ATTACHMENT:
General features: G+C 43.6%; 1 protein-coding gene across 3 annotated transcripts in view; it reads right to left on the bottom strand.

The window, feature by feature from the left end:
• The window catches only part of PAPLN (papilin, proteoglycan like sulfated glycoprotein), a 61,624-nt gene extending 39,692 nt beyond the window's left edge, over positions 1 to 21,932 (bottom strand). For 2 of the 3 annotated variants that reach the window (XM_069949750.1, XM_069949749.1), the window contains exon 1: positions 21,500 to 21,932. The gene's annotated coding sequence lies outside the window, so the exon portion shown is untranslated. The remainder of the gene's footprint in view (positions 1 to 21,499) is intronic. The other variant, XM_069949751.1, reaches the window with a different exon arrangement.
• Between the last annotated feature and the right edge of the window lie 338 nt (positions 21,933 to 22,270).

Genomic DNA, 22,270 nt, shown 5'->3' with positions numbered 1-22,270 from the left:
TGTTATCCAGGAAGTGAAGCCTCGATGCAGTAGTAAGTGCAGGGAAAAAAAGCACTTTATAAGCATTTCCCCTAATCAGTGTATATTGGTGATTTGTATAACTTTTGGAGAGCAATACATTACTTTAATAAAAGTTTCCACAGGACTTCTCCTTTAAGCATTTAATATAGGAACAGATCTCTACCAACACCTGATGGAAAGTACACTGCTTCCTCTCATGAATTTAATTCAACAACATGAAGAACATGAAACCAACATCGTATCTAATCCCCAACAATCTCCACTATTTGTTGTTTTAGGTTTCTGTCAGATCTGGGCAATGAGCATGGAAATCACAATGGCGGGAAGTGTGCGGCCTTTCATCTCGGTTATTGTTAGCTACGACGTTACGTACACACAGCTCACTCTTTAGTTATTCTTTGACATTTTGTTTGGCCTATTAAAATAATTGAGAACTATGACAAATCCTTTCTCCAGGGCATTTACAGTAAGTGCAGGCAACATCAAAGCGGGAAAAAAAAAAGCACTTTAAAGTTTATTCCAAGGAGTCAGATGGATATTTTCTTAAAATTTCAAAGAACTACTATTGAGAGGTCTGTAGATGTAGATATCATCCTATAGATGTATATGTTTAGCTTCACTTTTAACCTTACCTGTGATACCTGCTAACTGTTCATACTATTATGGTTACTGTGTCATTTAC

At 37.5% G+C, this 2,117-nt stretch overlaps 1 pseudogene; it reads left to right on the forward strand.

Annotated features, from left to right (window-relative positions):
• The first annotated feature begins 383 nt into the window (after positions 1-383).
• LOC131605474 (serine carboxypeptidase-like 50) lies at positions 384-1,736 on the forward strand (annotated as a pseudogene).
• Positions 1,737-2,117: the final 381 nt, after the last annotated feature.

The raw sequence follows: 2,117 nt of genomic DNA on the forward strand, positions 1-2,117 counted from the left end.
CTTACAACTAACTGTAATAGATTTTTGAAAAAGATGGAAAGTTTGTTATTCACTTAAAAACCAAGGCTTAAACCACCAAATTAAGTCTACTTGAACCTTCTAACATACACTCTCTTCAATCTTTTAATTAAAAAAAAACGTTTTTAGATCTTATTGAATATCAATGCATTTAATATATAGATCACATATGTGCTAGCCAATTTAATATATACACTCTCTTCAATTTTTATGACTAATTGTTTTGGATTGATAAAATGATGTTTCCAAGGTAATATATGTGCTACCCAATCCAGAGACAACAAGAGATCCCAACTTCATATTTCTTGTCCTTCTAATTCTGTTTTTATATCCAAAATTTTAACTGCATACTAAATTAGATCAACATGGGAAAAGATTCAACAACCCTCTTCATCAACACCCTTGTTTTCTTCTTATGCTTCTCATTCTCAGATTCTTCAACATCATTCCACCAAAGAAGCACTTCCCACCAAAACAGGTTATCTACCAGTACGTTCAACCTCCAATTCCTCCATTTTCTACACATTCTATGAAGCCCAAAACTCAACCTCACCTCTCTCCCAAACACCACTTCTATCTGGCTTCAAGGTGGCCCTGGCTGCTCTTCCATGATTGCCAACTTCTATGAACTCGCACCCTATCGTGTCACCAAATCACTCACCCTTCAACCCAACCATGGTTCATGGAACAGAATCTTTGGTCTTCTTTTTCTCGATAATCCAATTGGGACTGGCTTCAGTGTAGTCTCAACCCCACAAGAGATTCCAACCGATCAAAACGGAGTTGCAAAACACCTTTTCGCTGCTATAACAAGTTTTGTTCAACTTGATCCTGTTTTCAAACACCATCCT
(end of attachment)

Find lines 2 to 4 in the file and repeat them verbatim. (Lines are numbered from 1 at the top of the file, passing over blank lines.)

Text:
The window, feature by feature from the left end:
• The window catches only part of PAPLN (papilin, proteoglycan like sulfated glycoprotein), a 61,624-nt gene extending 39,692 nt beyond the window's left edge, over positions 1 to 21,932 (bottom strand). For 2 of the 3 annotated variants that reach the window (XM_069949750.1, XM_069949749.1), the window contains exon 1: positions 21,500 to 21,932. The gene's annotated coding sequence lies outside the window, so the exon portion shown is untranslated. The remainder of the gene's footprint in view (positions 1 to 21,499) is intronic. The other variant, XM_069949751.1, reaches the window with a different exon arrangement.
• Between the last annotated feature and the right edge of the window lie 338 nt (positions 21,933 to 22,270).